We’ve all been there. You click a link, either from an email or Facebook, or your Google Search, and the page takes a good 5 seconds to load. You may stick it out, or you may just decide you’re really not that interested in the page and click off.
Page loading time may seem trivial, but it does affect your bottom line if you’re a business. If you don’t want users to click away, increasing your bounce rate and lowering your conversion rate, then your website needs to be able to keep up.
We are in the age of mobile
A responsive website is key in this time where the percentage of users browsing on a mobile device is often higher than those browsing via desktop. We’ve got a great developer blog on making your website responsive for all devices here, but responsiveness shouldn’t just refer to the device, it should also refer to the speed of your website.
Yes, mobile is taking over, but unfortunately the download speeds on mobile haven’t yet caught up to the ones we’re used to on desktop. This means users may have to wait longer for your website to load on a mobile device than they would on desktop.
Every second counts
For every second a user sits waiting for your website to load, the chances of them clicking away increases. Mobile users can be a little more patient than desktop users, as the speeds are often slower so allowances are made by the user, but a general rule of thumb we don’t ever want a website to take more than 4 seconds to load. In fact, more than 40% of users will click away if your website takes any longer than that. This is also one of the reasons that Google created it’s new AMP project.
Google hates slow websites
A slow website will affect your search engine visibility, as Google now considers site speed as a factor in their ranking algorithm. Just another example of why a slow website is bad for business.
How do I know if I am affected?
Luckily, there are some great free tools out there which can test your website speed, though you should notice it yourself if your website is slow. You can use tools like Pingdom and GTMetrix to see how fast your website loads in different parts of the world.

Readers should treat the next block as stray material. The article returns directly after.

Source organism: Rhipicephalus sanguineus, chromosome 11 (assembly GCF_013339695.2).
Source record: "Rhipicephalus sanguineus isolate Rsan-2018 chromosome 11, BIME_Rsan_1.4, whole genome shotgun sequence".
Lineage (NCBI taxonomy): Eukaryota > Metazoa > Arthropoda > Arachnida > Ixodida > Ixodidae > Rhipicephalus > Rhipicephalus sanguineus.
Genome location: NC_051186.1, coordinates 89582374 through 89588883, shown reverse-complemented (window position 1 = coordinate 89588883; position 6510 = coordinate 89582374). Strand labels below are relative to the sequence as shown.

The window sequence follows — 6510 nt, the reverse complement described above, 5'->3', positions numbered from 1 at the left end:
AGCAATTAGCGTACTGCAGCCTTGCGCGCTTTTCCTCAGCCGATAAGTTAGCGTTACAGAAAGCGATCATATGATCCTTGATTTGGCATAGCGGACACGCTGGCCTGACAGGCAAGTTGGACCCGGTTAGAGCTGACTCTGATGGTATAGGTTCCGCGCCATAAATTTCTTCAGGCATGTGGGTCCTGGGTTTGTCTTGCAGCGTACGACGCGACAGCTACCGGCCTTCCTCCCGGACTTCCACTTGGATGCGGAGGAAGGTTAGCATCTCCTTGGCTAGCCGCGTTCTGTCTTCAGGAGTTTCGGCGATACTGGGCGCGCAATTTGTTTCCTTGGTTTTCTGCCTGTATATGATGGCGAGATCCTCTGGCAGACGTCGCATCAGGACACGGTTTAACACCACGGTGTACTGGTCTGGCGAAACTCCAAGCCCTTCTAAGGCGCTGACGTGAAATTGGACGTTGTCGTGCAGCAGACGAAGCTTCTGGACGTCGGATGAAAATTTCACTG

It’s helpful to bear in mind that if your website is hosted in London, it’s probably not going to load as fast in Australia as it does in Wales, as the information has a longer distance to travel.
My website is slow! What can we do about it?!
I know I may have started this post a little doom-and-gloom heavy. Your website is slow, the world is going to end! Though it’s quite a big issue, there are also some very simple and easy fixes you can do.
If you’ve run your website through Pingdom or GTMetrix, you’ll see a little checklist of things you can do. Often a lot of these are quite technical which will require help from your web developer or hosting provider, but there are some things you can do yourself to fix some slow loading times.
Optimise your images. (Easy)
Remember the photo of your product which you took on your camera and uploaded straight to your website? The chances are that this is slowing your website down. In fact, large image file sizes are one of the biggest causes of a slow site in my personal experience.
Even photos taken from an iPhone camera and uploaded to your website can be megabytes in size and, depending on the connection speed, can take seconds to load that single image. Luckily, Pingdom and GTMetrix both highlight large images and tell you which they are so you can download them, optimise them, and replace them with the optimised versions.
I’ve written a blog entry about how best to optimise your images, which you can read here.
Enable caching (Medium)
Minimise external requests (Medium)
This one may sound a bit scary and technical, but it’s really not. All this means is that every time you add a tracking tag to your site, be it for a Facebook Like Button, a Tweet Button, Google Analytics, Google Webmaster Tools, or a Facebook Pixel, that’s an external request.
The Facebook Like button, actually adds around 80kb to your pages total size. It doesn’t seem like a lot, but if the Google+, Twitter, Tumblr, Pinterest and YouTube share buttons also do that, then you’re already talking about half a megabyte which could be up to 2 seconds. It all adds up!
Now, I’m not saying you should sacrifice your analytics tags to the altar of website speed, but you can minimise these requests by looking at which are being used on your website, and removing the unneccessary ones.
Use a CDN (Advanced)
Services like Facebook, Twitter and YouTube use CDN’s to deliver the static photos they host, which is why your Facebook Photo URL always starts with something like this: https://scontent-lhr3-1.xx.fbcdn.net – that’s a CDN link.
A fast website makes for a good user experience, and a good user experience is good for business.
Need Fifteen to supercharge your website? Get in touch today!